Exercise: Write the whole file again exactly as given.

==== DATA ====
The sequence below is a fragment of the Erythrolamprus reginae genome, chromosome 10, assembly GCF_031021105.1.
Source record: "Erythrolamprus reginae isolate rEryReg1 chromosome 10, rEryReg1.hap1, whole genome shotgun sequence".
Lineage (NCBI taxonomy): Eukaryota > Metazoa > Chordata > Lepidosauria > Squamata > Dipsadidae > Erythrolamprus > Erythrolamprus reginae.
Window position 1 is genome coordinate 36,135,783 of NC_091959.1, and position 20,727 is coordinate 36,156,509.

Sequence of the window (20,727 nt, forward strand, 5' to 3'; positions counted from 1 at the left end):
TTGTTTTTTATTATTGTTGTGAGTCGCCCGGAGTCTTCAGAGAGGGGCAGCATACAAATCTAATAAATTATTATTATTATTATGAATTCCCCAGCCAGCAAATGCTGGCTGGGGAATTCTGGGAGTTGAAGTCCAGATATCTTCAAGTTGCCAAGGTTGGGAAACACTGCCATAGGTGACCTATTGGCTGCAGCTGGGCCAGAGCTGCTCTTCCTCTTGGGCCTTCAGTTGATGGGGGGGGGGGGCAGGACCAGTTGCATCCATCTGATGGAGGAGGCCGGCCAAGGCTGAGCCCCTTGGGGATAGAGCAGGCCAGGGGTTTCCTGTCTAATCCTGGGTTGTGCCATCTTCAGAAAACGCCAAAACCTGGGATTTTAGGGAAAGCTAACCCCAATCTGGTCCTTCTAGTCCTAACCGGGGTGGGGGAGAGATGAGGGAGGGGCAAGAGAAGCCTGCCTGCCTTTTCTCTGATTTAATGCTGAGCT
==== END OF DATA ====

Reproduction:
The sequence below is a fragment of the Erythrolamprus reginae genome, chromosome 10, assembly GCF_031021105.1.
Source record: "Erythrolamprus reginae isolate rEryReg1 chromosome 10, rEryReg1.hap1, whole genome shotgun sequence".
Lineage (NCBI taxonomy): Eukaryota > Metazoa > Chordata > Lepidosauria > Squamata > Dipsadidae > Erythrolamprus > Erythrolamprus reginae.
Window position 1 is genome coordinate 36,135,783 of NC_091959.1, and position 20,727 is coordinate 36,156,509.

Sequence of the window (20,727 nt, forward strand, 5' to 3'; positions counted from 1 at the left end):
TTGTTTTTTATTATTGTTGTGAGTCGCCCGGAGTCTTCAGAGAGGGGCAGCATACAAATCTAATAAATTATTATTATTATTATGAATTCCCCAGCCAGCAAATGCTGGCTGGGGAATTCTGGGAGTTGAAGTCCAGATATCTTCAAGTTGCCAAGGTTGGGAAACACTGCCATAGGTGACCTATTGGCTGCAGCTGGGCCAGAGCTGCTCTTCCTCTTGGGCCTTCAGTTGATGGGGGGGGGGGGCAGGACCAGTTGCATCCATCTGATGGAGGAGGCCGGCCAAGGCTGAGCCCCTTGGGGATAGAGCAGGCCAGGGGTTTCCTGTCTAATCCTGGGTTGTGCCATCTTCAGAAAACGCCAAAACCTGGGATTTTAGGGAAAGCTAACCCCAATCTGGTCCTTCTAGTCCTAACCGGGGTGGGGGAGAGATGAGGGAGGGGCAAGAGAAGCCTGCCTGCCTTTTCTCTGATTTAATGCTGAGCT